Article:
Parliament in recent months has been at a standstill. Nearly every session since November has been adjourned because as few as 65 members made it to work, even as they and the absentees earned salaries and benefits worth about $120,000.
Part of the problem is security, but Iraqi officials also said they feared that members were losing confidence in the institution and in the country's fragile democracy. As chaos has deepened, Parliament's relevance has gradually receded.
I'm puzzled; if this is the state of Iraqi democracy, why doesn't the Bush administration or some affiliated war-booster use it to shame that meddlesome majority of Americans who don't back the surge? Oh, right… the incompetence.
"Most of them were here for the game, for prestige, for the money," said Muhammad al-Ahmedawi, a Shiite member of the Fadhila Party. "It's upsetting and disappointing. We want the members to come, to pursue the interests of their constituents, especially in this sensitive time."
Mr. Ahmedawi said politicians who had larger shares of power before the elections seemed to view Parliament as a demotion best ignored. Mr. Allawi, for example, who did not return calls to his London aides requesting an interview, has been rallying support in Amman and London among exiles who have fled Iraq's violence.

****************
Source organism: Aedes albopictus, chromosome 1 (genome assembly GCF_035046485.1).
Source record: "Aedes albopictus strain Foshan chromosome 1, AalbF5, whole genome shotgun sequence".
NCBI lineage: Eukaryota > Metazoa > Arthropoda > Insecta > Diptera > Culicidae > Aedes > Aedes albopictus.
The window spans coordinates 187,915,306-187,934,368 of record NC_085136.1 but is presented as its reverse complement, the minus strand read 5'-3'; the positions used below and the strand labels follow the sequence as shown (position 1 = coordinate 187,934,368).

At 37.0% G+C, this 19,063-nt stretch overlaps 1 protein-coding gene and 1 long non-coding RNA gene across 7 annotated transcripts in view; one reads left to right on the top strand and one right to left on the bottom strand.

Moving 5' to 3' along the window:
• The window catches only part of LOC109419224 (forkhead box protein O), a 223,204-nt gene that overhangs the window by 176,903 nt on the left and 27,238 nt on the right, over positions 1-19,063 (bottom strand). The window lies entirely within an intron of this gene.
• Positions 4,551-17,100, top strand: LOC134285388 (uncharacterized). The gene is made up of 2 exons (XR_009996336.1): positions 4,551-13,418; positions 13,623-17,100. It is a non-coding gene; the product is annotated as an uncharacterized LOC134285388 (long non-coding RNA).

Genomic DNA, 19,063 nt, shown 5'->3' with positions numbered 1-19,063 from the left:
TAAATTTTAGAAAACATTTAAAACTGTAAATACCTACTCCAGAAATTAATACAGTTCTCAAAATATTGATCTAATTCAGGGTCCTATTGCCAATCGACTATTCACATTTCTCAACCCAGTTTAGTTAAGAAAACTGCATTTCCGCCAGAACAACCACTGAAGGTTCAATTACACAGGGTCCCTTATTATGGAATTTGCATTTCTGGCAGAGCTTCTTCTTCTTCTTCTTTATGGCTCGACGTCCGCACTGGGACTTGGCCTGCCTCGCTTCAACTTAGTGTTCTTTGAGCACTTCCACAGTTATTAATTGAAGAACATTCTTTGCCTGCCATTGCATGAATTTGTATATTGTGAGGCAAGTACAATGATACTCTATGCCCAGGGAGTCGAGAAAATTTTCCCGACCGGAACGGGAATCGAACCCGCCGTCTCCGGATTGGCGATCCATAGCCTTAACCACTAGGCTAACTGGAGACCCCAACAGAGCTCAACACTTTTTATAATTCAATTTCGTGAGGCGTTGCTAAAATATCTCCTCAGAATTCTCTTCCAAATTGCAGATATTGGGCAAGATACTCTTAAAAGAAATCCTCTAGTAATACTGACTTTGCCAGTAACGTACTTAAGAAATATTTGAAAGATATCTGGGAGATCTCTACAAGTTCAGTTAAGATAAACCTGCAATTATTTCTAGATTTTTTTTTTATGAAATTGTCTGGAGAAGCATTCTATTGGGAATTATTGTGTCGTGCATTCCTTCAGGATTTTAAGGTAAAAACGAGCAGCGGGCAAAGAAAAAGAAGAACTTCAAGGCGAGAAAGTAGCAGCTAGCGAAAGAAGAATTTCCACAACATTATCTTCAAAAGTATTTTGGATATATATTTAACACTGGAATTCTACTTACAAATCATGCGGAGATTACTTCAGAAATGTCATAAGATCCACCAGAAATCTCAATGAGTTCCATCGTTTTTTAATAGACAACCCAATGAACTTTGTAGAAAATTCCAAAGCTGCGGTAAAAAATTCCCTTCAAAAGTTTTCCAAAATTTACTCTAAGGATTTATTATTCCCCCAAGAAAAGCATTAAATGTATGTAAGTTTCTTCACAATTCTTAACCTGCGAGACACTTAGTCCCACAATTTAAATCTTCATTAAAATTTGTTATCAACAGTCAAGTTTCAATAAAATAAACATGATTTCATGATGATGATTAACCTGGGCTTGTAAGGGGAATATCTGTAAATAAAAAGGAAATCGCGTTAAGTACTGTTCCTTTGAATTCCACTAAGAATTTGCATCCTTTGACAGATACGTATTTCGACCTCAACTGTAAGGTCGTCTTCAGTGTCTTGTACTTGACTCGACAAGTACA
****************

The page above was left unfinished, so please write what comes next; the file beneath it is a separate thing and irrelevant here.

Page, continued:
Allawi… Allawi. That sounds familiar.
Q: Mr. President, how do you evaluate Mr. Allawi's visit to America? And in what way—how can we—what the result will be reflected on the situation of Iraq, as a result of this visit?
PRESIDENT BUSH: Well, first, I'm glad to be able to look him in the eye—(laughter)—and tell him how much I appreciate his courage. I believe that Iraq needed a strong government to lead the people toward a free world. And this group of gentlemen here are doing just that.
Let's hear it for those gentlemen.